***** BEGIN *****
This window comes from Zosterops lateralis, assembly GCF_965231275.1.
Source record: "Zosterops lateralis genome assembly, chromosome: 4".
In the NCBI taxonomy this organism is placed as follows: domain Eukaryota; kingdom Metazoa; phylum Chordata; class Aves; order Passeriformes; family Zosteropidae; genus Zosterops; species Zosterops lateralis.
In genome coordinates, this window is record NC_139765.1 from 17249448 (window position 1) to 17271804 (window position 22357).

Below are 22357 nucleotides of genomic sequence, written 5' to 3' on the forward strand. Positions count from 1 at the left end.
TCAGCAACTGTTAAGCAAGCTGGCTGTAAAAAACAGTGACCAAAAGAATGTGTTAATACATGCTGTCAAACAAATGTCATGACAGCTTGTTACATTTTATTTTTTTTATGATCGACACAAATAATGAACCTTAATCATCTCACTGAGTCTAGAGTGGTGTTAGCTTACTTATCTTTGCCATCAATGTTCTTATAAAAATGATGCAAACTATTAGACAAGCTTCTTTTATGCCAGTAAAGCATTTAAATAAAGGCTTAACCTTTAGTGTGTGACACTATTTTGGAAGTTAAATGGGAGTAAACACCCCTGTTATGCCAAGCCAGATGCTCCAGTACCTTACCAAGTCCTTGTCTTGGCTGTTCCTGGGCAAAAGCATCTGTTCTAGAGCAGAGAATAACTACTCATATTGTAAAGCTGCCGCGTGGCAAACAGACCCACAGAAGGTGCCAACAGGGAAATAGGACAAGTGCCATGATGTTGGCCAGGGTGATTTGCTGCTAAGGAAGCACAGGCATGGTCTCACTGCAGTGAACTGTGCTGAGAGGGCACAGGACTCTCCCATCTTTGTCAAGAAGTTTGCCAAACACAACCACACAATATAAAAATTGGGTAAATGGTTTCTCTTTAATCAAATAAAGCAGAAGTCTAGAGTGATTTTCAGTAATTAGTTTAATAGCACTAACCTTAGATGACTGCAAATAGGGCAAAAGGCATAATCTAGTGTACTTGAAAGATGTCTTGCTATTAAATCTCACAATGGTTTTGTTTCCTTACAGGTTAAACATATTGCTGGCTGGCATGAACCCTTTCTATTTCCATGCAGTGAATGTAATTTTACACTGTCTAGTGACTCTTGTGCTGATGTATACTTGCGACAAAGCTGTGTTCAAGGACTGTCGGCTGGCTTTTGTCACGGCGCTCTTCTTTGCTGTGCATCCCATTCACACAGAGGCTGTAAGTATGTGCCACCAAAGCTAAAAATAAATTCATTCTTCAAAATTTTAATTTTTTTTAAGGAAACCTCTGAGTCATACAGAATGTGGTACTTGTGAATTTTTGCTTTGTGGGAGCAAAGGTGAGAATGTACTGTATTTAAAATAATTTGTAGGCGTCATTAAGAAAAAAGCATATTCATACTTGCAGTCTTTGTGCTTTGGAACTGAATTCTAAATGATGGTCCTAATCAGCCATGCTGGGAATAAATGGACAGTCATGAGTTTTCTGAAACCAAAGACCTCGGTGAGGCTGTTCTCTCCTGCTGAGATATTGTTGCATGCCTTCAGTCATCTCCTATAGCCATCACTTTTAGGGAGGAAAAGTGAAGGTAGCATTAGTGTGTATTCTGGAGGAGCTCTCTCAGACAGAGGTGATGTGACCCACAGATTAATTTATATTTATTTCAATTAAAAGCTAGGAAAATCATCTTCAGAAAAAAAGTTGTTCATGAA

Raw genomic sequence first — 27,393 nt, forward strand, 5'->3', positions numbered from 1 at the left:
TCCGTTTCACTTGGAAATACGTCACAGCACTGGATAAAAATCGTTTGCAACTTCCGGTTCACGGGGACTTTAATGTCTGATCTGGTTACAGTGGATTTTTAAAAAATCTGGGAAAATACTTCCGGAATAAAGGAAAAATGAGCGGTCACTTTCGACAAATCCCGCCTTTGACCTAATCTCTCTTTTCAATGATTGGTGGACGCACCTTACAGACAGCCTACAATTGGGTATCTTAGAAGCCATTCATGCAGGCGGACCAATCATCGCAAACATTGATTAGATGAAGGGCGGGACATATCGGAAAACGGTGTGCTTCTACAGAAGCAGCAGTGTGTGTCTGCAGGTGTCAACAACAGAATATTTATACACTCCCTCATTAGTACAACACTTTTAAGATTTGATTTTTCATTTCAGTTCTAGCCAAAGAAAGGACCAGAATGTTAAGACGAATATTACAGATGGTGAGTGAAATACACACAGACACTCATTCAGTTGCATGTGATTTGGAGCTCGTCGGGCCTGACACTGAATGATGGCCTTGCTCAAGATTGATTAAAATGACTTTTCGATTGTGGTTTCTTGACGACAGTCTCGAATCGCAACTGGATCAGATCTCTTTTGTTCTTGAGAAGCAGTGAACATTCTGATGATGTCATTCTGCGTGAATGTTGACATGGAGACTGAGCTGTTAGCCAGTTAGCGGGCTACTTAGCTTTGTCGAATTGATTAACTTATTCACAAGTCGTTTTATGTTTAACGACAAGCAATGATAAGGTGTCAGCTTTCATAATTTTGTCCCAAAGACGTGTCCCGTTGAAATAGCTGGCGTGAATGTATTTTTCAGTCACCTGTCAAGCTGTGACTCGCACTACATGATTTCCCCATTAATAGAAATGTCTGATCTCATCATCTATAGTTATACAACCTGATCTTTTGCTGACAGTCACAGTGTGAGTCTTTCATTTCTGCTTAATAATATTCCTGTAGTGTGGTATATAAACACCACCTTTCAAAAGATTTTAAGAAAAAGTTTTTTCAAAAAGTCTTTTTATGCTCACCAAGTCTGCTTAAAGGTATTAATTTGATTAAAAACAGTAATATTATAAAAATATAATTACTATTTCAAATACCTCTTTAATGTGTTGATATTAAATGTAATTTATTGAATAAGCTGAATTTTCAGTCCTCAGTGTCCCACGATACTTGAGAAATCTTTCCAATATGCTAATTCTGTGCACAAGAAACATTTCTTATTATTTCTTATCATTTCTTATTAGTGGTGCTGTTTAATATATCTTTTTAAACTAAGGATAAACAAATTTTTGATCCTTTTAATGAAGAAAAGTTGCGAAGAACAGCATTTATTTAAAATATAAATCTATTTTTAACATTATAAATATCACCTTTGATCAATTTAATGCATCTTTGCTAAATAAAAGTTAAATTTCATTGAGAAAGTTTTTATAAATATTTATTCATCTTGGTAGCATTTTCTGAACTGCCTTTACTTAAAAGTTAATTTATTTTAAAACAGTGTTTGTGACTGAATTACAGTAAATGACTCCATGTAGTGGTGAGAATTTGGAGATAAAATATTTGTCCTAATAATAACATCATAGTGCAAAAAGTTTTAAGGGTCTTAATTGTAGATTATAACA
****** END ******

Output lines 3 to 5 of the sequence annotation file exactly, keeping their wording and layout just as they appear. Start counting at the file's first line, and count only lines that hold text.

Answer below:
In the NCBI taxonomy this organism is placed as follows: domain Eukaryota; kingdom Metazoa; phylum Chordata; class Aves; order Passeriformes; family Zosteropidae; genus Zosterops; species Zosterops lateralis.
In genome coordinates, this window is record NC_139765.1 from 17249448 (window position 1) to 17271804 (window position 22357).

Below are 22357 nucleotides of genomic sequence, written 5' to 3' on the forward strand. Positions count from 1 at the left end.